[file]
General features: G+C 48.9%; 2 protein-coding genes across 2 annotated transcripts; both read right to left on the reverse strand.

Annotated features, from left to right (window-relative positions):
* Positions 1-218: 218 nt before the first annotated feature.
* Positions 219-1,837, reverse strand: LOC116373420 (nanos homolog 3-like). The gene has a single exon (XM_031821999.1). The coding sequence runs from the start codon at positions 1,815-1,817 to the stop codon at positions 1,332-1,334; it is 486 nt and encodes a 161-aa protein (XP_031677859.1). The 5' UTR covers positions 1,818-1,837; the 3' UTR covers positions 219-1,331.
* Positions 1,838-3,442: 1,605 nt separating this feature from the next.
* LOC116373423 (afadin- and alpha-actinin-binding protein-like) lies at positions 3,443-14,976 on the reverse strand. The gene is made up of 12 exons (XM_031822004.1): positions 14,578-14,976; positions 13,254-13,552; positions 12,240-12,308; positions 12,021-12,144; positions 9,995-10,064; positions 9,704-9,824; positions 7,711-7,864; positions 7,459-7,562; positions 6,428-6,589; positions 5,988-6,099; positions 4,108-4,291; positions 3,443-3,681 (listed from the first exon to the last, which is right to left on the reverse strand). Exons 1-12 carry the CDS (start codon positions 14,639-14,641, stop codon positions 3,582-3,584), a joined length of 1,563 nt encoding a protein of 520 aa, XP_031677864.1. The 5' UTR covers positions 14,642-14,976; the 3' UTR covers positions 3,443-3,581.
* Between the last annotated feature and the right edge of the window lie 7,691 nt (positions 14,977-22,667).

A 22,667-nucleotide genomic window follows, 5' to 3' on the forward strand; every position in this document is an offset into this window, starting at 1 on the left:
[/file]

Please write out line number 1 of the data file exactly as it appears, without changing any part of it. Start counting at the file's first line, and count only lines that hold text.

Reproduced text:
General features: G+C 48.9%; 2 protein-coding genes across 2 annotated transcripts; both read right to left on the reverse strand.